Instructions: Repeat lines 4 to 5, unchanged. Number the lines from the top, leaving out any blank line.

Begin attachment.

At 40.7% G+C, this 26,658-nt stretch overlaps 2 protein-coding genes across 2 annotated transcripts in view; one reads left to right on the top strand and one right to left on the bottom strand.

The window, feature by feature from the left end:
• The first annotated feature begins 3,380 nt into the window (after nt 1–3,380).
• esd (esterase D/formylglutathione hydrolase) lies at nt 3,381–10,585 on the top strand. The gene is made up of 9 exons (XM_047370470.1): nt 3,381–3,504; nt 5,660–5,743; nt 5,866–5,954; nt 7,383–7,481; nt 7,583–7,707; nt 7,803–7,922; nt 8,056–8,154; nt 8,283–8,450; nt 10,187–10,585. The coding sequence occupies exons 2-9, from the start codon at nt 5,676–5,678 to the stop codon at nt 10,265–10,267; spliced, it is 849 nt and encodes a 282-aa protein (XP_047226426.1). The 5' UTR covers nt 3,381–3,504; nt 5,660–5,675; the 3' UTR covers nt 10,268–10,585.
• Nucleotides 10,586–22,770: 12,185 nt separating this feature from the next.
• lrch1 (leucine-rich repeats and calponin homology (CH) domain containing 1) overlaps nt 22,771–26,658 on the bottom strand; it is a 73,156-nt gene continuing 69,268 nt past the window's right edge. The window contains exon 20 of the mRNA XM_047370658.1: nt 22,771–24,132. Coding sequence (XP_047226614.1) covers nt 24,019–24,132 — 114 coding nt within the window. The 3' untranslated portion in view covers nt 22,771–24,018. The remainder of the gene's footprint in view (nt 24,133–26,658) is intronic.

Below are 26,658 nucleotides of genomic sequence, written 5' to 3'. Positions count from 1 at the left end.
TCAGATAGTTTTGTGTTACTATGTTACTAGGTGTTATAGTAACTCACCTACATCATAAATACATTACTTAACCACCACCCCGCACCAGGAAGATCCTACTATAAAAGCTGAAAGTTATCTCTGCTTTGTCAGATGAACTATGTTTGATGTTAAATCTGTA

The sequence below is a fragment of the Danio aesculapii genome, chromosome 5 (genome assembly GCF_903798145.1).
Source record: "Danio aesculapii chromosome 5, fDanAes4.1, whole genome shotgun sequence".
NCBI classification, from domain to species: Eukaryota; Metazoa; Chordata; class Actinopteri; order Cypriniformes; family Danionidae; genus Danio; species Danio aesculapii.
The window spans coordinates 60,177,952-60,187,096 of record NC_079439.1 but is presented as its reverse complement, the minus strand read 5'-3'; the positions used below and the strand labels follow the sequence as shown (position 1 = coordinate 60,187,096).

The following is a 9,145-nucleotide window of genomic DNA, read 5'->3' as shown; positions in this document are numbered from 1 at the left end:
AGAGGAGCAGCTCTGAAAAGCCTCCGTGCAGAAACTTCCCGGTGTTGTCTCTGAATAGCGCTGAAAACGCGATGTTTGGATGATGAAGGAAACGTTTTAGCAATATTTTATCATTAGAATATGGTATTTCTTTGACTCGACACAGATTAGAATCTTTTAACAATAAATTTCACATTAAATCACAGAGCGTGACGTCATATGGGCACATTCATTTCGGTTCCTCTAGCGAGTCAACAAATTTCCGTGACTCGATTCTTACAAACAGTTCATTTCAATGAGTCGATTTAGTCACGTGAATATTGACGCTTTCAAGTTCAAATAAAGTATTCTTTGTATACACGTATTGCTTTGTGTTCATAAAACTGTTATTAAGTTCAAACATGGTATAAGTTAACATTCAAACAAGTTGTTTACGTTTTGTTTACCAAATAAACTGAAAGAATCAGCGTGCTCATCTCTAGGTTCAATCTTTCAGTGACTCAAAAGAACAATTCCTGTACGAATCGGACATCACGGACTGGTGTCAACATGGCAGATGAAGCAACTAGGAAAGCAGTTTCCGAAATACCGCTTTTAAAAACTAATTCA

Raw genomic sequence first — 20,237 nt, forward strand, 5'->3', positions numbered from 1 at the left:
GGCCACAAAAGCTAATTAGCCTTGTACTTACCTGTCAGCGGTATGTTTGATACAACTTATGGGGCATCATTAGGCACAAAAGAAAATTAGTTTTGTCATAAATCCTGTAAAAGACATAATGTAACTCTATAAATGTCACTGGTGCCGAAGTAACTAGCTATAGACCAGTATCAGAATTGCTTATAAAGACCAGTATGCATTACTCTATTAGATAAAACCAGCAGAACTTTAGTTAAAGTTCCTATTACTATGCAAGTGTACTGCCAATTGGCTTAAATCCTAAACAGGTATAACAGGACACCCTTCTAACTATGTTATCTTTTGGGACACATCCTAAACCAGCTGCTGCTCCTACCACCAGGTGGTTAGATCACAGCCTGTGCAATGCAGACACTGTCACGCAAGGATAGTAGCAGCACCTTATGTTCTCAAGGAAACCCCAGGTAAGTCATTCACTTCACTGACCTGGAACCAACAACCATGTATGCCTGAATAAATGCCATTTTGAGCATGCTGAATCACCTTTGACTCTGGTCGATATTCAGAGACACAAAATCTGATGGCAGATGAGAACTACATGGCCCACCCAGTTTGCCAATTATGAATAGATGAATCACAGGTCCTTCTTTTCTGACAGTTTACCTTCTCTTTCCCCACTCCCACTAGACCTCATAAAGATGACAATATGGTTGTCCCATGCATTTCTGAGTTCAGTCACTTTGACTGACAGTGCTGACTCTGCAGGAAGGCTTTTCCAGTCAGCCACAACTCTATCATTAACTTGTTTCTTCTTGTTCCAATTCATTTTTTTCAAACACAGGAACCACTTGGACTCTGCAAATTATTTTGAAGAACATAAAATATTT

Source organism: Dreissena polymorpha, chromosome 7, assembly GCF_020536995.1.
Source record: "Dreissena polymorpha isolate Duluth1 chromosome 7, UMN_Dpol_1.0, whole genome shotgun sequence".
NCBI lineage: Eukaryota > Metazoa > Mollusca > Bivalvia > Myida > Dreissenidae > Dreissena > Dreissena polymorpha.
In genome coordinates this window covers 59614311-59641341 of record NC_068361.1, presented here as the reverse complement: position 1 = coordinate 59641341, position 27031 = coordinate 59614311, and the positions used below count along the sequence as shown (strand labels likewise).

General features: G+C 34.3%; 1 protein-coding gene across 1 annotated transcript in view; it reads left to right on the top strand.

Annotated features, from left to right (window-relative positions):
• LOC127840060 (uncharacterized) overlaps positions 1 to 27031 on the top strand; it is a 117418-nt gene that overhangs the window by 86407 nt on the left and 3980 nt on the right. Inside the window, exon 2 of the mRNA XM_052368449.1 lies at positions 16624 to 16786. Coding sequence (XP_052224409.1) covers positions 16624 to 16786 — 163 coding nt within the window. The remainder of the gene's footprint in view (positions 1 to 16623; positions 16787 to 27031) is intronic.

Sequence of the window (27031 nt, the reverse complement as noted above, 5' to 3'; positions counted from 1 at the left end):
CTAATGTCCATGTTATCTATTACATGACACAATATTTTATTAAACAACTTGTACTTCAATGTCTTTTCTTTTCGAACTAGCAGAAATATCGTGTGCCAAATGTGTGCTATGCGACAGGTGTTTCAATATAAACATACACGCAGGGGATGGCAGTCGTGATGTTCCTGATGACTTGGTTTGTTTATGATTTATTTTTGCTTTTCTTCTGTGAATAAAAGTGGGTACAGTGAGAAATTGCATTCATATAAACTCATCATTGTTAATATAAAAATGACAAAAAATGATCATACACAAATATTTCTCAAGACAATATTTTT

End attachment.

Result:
• esd (esterase D/formylglutathione hydrolase) lies at nt 3,381–10,585 on the top strand. The gene is made up of 9 exons (XM_047370470.1): nt 3,381–3,504; nt 5,660–5,743; nt 5,866–5,954; nt 7,383–7,481; nt 7,583–7,707; nt 7,803–7,922; nt 8,056–8,154; nt 8,283–8,450; nt 10,187–10,585. The coding sequence occupies exons 2-9, from the start codon at nt 5,676–5,678 to the stop codon at nt 10,265–10,267; spliced, it is 849 nt and encodes a 282-aa protein (XP_047226426.1). The 5' UTR covers nt 3,381–3,504; nt 5,660–5,675; the 3' UTR covers nt 10,268–10,585.
• Nucleotides 10,586–22,770: 12,185 nt separating this feature from the next.